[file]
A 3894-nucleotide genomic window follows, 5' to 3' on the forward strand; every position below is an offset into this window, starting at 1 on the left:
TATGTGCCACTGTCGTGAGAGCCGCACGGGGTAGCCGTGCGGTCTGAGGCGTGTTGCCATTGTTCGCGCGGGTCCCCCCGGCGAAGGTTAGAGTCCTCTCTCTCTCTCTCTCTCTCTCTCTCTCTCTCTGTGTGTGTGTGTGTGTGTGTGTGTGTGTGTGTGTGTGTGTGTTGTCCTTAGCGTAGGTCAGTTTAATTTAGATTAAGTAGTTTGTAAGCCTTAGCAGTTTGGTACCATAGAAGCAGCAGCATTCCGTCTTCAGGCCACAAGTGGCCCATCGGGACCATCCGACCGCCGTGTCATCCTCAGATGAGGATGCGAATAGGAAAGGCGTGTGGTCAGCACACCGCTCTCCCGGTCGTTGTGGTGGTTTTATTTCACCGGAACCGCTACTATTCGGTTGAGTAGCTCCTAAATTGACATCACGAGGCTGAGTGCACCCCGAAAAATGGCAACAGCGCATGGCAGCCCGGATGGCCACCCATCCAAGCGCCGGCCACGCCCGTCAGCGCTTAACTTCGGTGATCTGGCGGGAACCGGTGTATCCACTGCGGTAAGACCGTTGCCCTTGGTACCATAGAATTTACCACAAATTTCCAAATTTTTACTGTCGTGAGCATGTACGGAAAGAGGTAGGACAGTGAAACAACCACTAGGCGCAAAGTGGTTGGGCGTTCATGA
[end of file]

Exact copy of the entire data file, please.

A 3894-nucleotide genomic window follows, 5' to 3' on the forward strand; every position below is an offset into this window, starting at 1 on the left:
TATGTGCCACTGTCGTGAGAGCCGCACGGGGTAGCCGTGCGGTCTGAGGCGTGTTGCCATTGTTCGCGCGGGTCCCCCCGGCGAAGGTTAGAGTCCTCTCTCTCTCTCTCTCTCTCTCTCTCTCTCTCTGTGTGTGTGTGTGTGTGTGTGTGTGTGTGTGTGTGTGTGTGTTGTCCTTAGCGTAGGTCAGTTTAATTTAGATTAAGTAGTTTGTAAGCCTTAGCAGTTTGGTACCATAGAAGCAGCAGCATTCCGTCTTCAGGCCACAAGTGGCCCATCGGGACCATCCGACCGCCGTGTCATCCTCAGATGAGGATGCGAATAGGAAAGGCGTGTGGTCAGCACACCGCTCTCCCGGTCGTTGTGGTGGTTTTATTTCACCGGAACCGCTACTATTCGGTTGAGTAGCTCCTAAATTGACATCACGAGGCTGAGTGCACCCCGAAAAATGGCAACAGCGCATGGCAGCCCGGATGGCCACCCATCCAAGCGCCGGCCACGCCCGTCAGCGCTTAACTTCGGTGATCTGGCGGGAACCGGTGTATCCACTGCGGTAAGACCGTTGCCCTTGGTACCATAGAATTTACCACAAATTTCCAAATTTTTACTGTCGTGAGCATGTACGGAAAGAGGTAGGACAGTGAAACAACCACTAGGCGCAAAGTGGTTGGGCGTTCATGA